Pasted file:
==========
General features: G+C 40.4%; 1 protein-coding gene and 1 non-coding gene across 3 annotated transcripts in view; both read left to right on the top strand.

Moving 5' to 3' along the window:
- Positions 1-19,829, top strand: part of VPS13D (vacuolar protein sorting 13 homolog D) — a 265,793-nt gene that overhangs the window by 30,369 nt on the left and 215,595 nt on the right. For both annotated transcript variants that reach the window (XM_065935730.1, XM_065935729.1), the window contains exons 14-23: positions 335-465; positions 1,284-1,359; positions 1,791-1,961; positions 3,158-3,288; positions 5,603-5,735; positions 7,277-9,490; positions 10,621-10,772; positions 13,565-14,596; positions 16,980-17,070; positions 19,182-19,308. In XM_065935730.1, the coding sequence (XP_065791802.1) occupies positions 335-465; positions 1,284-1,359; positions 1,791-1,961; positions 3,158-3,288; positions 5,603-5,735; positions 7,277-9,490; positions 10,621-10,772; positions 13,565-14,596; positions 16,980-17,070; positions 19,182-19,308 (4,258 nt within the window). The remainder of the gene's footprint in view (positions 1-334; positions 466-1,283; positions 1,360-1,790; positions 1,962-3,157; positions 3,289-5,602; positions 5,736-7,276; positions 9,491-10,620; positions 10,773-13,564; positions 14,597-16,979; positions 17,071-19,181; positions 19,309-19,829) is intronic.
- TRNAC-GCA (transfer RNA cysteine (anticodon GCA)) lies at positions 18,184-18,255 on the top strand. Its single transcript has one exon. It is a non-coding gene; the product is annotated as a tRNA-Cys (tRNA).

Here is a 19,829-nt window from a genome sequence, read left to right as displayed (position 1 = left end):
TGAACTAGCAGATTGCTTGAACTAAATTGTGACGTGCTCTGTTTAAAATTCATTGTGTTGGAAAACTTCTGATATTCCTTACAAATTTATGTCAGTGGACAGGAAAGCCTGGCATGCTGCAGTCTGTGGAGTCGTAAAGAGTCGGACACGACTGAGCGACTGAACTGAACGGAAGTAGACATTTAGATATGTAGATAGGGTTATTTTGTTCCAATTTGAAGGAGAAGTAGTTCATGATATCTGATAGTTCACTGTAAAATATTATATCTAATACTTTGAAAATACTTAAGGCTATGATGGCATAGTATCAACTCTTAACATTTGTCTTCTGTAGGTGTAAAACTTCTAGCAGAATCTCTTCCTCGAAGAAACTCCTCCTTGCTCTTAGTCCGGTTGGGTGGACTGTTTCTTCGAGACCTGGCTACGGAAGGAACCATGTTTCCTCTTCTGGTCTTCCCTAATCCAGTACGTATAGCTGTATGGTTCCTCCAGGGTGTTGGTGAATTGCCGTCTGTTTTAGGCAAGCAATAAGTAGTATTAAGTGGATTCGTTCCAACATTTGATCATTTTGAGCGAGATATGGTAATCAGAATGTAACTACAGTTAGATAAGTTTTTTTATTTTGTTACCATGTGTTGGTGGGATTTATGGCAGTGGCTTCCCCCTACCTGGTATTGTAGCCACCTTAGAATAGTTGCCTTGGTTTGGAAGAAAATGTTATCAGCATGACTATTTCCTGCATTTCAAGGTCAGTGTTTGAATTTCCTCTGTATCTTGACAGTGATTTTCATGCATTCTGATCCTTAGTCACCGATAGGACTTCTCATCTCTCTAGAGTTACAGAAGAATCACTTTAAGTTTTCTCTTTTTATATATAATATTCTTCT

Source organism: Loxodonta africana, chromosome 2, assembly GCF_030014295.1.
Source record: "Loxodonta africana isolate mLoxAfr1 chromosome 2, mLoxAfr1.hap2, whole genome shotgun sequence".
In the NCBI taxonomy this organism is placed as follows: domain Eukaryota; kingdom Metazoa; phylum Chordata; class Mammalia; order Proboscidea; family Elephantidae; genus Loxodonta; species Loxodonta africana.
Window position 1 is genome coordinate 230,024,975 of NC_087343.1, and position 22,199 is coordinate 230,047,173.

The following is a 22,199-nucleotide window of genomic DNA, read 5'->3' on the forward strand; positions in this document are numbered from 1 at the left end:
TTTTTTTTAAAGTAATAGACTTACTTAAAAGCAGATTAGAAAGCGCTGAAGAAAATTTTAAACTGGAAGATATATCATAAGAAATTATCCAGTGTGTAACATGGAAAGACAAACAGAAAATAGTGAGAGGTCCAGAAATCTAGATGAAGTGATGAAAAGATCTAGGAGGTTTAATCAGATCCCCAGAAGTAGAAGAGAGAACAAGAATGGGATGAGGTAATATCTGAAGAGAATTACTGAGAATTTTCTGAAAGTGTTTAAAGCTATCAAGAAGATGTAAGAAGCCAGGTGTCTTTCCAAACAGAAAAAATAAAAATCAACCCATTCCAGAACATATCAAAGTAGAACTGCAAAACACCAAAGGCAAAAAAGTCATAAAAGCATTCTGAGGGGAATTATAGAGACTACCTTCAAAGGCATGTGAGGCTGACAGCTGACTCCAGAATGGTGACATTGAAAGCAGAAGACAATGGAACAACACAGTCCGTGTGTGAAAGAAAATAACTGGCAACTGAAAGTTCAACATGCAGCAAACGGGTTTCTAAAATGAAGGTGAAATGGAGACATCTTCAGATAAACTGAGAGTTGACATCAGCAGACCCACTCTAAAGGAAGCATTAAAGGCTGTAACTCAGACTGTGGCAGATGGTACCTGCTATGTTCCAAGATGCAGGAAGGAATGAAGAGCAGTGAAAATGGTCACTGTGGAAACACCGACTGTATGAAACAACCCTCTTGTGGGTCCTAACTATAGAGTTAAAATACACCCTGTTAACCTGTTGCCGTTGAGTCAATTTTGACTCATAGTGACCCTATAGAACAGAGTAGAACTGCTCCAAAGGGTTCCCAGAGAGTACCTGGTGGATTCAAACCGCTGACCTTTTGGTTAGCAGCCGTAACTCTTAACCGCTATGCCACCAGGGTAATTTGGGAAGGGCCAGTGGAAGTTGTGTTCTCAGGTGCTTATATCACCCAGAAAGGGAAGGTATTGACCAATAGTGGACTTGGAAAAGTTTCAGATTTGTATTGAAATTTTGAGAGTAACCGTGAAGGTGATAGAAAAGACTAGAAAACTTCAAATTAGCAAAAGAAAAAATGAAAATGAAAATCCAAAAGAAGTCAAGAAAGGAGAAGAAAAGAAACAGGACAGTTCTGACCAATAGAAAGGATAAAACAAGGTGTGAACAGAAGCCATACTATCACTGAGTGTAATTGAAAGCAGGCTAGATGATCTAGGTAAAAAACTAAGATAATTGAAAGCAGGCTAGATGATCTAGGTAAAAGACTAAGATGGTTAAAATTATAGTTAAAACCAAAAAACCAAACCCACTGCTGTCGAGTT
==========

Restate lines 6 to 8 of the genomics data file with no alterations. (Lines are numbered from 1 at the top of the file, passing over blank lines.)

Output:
TGAACTAGCAGATTGCTTGAACTAAATTGTGACGTGCTCTGTTTAAAATTCATTGTGTTGGAAAACTTCTGATATTCCTTACAAATTTATGTCAGTGGACAGGAAAGCCTGGCATGCTGCAGTCTGTGGAGTCGTAAAGAGTCGGACACGACTGAGCGACTGAACTGAACGGAAGTAGACATTTAGATATGTAGATAGGGTTATTTTGTTCCAATTTGAAGGAGAAGTAGTTCATGATATCTGATAGTTCACTGTAAAATATTATATCTAATACTTTGAAAATACTTAAGGCTATGATGGCATAGTATCAACTCTTAACATTTGTCTTCTGTAGGTGTAAAACTTCTAGCAGAATCTCTTCCTCGAAGAAACTCCTCCTTGCTCTTAGTCCGGTTGGGTGGACTGTTTCTTCGAGACCTGGCTACGGAAGGAACCATGTTTCCTCTTCTGGTCTTCCCTAATCCAGTACGTATAGCTGTATGGTTCCTCCAGGGTGTTGGTGAATTGCCGTCTGTTTTAGGCAAGCAATAAGTAGTATTAAGTGGATTCGTTCCAACATTTGATCATTTTGAGCGAGATATGGTAATCAGAATGTAACTACAGTTAGATAAGTTTTTTTATTTTGTTACCATGTGTTGGTGGGATTTATGGCAGTGGCTTCCCCCTACCTGGTATTGTAGCCACCTTAGAATAGTTGCCTTGGTTTGGAAGAAAATGTTATCAGCATGACTATTTCCTGCATTTCAAGGTCAGTGTTTGAATTTCCTCTGTATCTTGACAGTGATTTTCATGCATTCTGATCCTTAGTCACCGATAGGACTTCTCATCTCTCTAGAGTTACAGAAGAATCACTTTAAGTTTTCTCTTTTTATATATAATATTCTTCT

Source organism: Loxodonta africana, chromosome 2, assembly GCF_030014295.1.
Source record: "Loxodonta africana isolate mLoxAfr1 chromosome 2, mLoxAfr1.hap2, whole genome shotgun sequence".